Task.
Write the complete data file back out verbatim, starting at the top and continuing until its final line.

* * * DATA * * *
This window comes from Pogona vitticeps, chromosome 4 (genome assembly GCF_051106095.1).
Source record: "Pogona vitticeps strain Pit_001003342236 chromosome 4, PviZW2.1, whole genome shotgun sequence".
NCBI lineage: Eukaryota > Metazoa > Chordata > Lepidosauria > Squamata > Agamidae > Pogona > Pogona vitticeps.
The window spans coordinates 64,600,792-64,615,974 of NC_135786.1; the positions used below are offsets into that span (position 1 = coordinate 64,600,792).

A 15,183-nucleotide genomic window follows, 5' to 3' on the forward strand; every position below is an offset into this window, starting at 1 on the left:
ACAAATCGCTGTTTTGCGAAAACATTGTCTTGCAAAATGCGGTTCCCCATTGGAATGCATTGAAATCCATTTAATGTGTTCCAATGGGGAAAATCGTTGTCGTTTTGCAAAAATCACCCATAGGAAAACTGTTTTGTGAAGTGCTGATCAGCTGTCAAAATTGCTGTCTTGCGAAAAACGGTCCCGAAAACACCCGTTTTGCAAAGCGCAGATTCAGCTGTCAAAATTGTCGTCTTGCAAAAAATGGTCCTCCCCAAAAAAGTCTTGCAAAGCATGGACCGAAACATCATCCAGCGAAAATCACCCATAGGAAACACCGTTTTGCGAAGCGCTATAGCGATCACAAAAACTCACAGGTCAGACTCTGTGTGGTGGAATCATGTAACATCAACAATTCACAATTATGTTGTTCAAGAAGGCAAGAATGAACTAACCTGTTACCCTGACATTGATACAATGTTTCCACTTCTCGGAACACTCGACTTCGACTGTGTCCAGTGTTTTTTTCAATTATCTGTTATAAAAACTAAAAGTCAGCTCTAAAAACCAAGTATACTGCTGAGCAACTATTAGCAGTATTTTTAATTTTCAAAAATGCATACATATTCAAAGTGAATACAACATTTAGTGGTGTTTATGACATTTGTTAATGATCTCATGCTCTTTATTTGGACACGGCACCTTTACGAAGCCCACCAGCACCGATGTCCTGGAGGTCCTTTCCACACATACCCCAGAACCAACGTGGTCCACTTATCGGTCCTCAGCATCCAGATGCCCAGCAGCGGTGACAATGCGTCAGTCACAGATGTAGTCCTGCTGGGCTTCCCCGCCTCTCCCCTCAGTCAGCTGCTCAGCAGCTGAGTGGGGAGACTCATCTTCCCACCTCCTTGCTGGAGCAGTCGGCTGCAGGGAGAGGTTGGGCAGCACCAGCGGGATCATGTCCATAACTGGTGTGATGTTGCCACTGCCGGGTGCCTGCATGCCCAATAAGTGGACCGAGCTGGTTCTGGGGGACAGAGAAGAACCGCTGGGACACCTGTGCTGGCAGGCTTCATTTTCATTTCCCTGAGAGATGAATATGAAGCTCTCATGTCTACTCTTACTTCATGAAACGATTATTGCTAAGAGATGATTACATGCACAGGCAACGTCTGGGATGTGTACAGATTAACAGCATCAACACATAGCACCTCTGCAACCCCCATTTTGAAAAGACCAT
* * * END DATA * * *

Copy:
This window comes from Pogona vitticeps, chromosome 4 (genome assembly GCF_051106095.1).
Source record: "Pogona vitticeps strain Pit_001003342236 chromosome 4, PviZW2.1, whole genome shotgun sequence".
NCBI lineage: Eukaryota > Metazoa > Chordata > Lepidosauria > Squamata > Agamidae > Pogona > Pogona vitticeps.
The window spans coordinates 64,600,792-64,615,974 of NC_135786.1; the positions used below are offsets into that span (position 1 = coordinate 64,600,792).

A 15,183-nucleotide genomic window follows, 5' to 3' on the forward strand; every position below is an offset into this window, starting at 1 on the left:
ACAAATCGCTGTTTTGCGAAAACATTGTCTTGCAAAATGCGGTTCCCCATTGGAATGCATTGAAATCCATTTAATGTGTTCCAATGGGGAAAATCGTTGTCGTTTTGCAAAAATCACCCATAGGAAAACTGTTTTGTGAAGTGCTGATCAGCTGTCAAAATTGCTGTCTTGCGAAAAACGGTCCCGAAAACACCCGTTTTGCAAAGCGCAGATTCAGCTGTCAAAATTGTCGTCTTGCAAAAAATGGTCCTCCCCAAAAAAGTCTTGCAAAGCATGGACCGAAACATCATCCAGCGAAAATCACCCATAGGAAACACCGTTTTGCGAAGCGCTATAGCGATCACAAAAACTCACAGGTCAGACTCTGTGTGGTGGAATCATGTAACATCAACAATTCACAATTATGTTGTTCAAGAAGGCAAGAATGAACTAACCTGTTACCCTGACATTGATACAATGTTTCCACTTCTCGGAACACTCGACTTCGACTGTGTCCAGTGTTTTTTTCAATTATCTGTTATAAAAACTAAAAGTCAGCTCTAAAAACCAAGTATACTGCTGAGCAACTATTAGCAGTATTTTTAATTTTCAAAAATGCATACATATTCAAAGTGAATACAACATTTAGTGGTGTTTATGACATTTGTTAATGATCTCATGCTCTTTATTTGGACACGGCACCTTTACGAAGCCCACCAGCACCGATGTCCTGGAGGTCCTTTCCACACATACCCCAGAACCAACGTGGTCCACTTATCGGTCCTCAGCATCCAGATGCCCAGCAGCGGTGACAATGCGTCAGTCACAGATGTAGTCCTGCTGGGCTTCCCCGCCTCTCCCCTCAGTCAGCTGCTCAGCAGCTGAGTGGGGAGACTCATCTTCCCACCTCCTTGCTGGAGCAGTCGGCTGCAGGGAGAGGTTGGGCAGCACCAGCGGGATCATGTCCATAACTGGTGTGATGTTGCCACTGCCGGGTGCCTGCATGCCCAATAAGTGGACCGAGCTGGTTCTGGGGGACAGAGAAGAACCGCTGGGACACCTGTGCTGGCAGGCTTCATTTTCATTTCCCTGAGAGATGAATATGAAGCTCTCATGTCTACTCTTACTTCATGAAACGATTATTGCTAAGAGATGATTACATGCACAGGCAACGTCTGGGATGTGTACAGATTAACAGCATCAACACATAGCACCTCTGCAACCCCCATTTTGAAAAGACCAT